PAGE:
Many aspiring journalists, myself included, are caught in a Catch 22 – publications only want writers with experience, but until these publications enroll us, we will never have experience. In order to escape from this vicious cycle, it is crucial to ensure that your articles appeal to the masses, in order for publications to notice you.

The journalism industry spirals around networking. Amongst this intricate web of contacts, companies are looking for established names in the industry and it is thus highly important that you gain access to this web. Internships are the best way forward, but until someone enrolls you onto an internship program, you’ll still remain in the same position. However, fear not, as there are things you can do as you wait to hear back from applications.

Firstly, you must pitch articles for free. Offer your services to publications on a pro-bono basis. Try to find niche publications that match your interest and offer to write for them. Once you have a platform to write your articles on, you are then able to write killer articles that grasp the readers’ attention. I was fortunate enough to land an opportunity to blog on the Huffington Post, on which I can blog about anything and everything.

Unfortunately, it is not all plain sailing from here on. Although I can write anything and everything for the Huffington Post, I’ve come to notice that not all articles are well received. I write passionately about music that interests me, but as a result of my niche interest, the wider Internet cannot relate to the articles. This restricts the amount of traffic on my articles.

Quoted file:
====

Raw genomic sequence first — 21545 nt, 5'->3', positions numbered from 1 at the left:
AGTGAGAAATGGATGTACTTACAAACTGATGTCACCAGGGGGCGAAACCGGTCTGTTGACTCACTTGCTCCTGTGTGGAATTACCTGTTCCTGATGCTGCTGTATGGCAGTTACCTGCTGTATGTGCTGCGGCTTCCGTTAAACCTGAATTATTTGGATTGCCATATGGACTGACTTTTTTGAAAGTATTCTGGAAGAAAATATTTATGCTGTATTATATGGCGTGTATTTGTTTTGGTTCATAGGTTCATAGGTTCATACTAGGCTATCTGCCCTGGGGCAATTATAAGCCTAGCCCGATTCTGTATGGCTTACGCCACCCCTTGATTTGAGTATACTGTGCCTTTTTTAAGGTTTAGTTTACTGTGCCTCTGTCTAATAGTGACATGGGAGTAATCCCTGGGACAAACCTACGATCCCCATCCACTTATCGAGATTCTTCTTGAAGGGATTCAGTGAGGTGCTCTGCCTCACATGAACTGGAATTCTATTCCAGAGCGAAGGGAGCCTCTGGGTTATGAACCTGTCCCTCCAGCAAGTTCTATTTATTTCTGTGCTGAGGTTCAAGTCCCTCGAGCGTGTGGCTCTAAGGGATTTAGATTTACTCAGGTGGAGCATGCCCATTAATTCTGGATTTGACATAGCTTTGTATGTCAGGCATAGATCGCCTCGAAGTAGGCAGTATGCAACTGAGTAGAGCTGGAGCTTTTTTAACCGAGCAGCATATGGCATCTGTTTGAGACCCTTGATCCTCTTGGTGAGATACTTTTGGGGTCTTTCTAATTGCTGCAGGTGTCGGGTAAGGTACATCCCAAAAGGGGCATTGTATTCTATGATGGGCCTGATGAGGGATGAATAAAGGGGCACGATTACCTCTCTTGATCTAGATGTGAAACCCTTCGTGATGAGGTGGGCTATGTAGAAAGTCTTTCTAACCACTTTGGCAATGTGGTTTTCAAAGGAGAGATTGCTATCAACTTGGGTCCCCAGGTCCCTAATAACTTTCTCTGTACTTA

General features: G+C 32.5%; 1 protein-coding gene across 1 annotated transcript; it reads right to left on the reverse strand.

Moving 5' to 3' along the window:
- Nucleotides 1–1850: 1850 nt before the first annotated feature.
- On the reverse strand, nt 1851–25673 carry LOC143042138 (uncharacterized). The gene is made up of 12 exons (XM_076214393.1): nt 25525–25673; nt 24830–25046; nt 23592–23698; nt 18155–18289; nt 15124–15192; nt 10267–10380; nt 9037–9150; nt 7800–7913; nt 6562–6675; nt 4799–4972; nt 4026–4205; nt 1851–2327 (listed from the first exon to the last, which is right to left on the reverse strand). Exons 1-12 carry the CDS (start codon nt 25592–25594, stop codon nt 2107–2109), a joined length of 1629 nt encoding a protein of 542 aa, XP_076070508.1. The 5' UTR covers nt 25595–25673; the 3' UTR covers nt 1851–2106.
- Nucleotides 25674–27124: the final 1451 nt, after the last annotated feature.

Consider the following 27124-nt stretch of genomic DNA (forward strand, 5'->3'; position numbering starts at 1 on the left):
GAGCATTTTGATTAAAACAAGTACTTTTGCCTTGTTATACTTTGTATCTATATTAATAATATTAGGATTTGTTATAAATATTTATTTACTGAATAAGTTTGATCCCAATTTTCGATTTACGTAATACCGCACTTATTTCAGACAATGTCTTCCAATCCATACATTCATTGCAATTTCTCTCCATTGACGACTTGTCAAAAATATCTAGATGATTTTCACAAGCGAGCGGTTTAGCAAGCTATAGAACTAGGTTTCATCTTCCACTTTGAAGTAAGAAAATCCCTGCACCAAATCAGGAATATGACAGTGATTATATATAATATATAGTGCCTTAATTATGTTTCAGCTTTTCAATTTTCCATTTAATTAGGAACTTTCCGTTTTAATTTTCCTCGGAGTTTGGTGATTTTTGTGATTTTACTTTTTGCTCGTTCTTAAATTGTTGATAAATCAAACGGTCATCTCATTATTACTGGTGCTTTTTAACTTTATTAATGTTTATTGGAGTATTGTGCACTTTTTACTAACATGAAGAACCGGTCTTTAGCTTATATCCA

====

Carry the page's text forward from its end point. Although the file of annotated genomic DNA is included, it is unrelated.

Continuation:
It is thereby important to make your articles stand out. But how?

You need to find the balance between writing about something that will appeal to a significant majority but is not already covered to death by other writers. My advice here would be to write about personal experiences and not necessarily personal preferences. Everyone has their own individual preferences that are shared by many, but even more people share the same experiences as you.

For example, I wrote a review on The Rolling Stones’ reissued edition of their 70’s classic, Sticky Fingers. It has always been a favorite of mine and I was thus excited to write about its reissue. The Rolling Stones are of course, an internationally famous band with an unparalleled legacy – logically, their fan base alone would back my article. Unfortunately, the article resulted in only 4 Facebook likes and 2 shares. It was clear that hundreds if not thousands of people had written reviews on this album. However, when I wrote an article about The Hives (an internationally recognized band, but with only a minute share of music fans compared to the Stones) and their performance at the Calling Festival, the article reached just under 4,000 Facebook likes and just under 250 shares. Clearly, The Hives are a lesser-known band than the Stones, but yet my article’s success beat the Stones article hands down. The difference between the two articles is simply that The Hives article was focusing on my experience of the gig rather than my opinion on the Stones’ album. The Hives themselves posted it on their Facebook page, which of course propelled the number of likes and widened the readership.

The cold truth is that as an unknown journalist, no one is really interested in what you think, but people do care if you share similar experiences with them. My advice is thereby to write from the perspective of your reader, not purely from yourself.

Good luck!

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